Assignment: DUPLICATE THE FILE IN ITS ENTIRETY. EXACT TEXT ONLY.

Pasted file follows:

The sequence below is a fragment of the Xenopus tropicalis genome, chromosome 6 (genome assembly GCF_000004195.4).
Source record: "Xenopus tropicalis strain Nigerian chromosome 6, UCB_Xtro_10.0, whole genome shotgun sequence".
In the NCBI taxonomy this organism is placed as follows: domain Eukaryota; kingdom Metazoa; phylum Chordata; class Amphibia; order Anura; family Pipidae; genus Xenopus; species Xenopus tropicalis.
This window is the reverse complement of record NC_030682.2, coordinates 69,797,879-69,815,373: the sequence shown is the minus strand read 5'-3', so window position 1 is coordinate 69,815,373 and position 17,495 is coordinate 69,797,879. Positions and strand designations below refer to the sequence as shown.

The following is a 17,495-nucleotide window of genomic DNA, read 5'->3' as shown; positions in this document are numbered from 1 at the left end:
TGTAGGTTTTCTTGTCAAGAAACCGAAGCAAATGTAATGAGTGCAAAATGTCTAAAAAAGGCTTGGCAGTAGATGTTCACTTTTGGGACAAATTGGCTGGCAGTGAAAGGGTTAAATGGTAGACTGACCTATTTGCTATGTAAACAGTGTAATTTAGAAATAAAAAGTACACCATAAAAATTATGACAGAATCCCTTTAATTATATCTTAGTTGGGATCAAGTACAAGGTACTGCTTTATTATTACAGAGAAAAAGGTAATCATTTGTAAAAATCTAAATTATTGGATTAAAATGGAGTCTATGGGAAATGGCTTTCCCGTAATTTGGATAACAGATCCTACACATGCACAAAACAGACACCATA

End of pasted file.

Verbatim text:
The sequence below is a fragment of the Xenopus tropicalis genome, chromosome 6 (genome assembly GCF_000004195.4).
Source record: "Xenopus tropicalis strain Nigerian chromosome 6, UCB_Xtro_10.0, whole genome shotgun sequence".
In the NCBI taxonomy this organism is placed as follows: domain Eukaryota; kingdom Metazoa; phylum Chordata; class Amphibia; order Anura; family Pipidae; genus Xenopus; species Xenopus tropicalis.
This window is the reverse complement of record NC_030682.2, coordinates 69,797,879-69,815,373: the sequence shown is the minus strand read 5'-3', so window position 1 is coordinate 69,815,373 and position 17,495 is coordinate 69,797,879. Positions and strand designations below refer to the sequence as shown.

The following is a 17,495-nucleotide window of genomic DNA, read 5'->3' as shown; positions in this document are numbered from 1 at the left end:
TGTAGGTTTTCTTGTCAAGAAACCGAAGCAAATGTAATGAGTGCAAAATGTCTAAAAAAGGCTTGGCAGTAGATGTTCACTTTTGGGACAAATTGGCTGGCAGTGAAAGGGTTAAATGGTAGACTGACCTATTTGCTATGTAAACAGTGTAATTTAGAAATAAAAAGTACACCATAAAAATTATGACAGAATCCCTTTAATTATATCTTAGTTGGGATCAAGTACAAGGTACTGCTTTATTATTACAGAGAAAAAGGTAATCATTTGTAAAAATCTAAATTATTGGATTAAAATGGAGTCTATGGGAAATGGCTTTCCCGTAATTTGGATAACAGATCCTACACATGCACAAAACAGACACCATA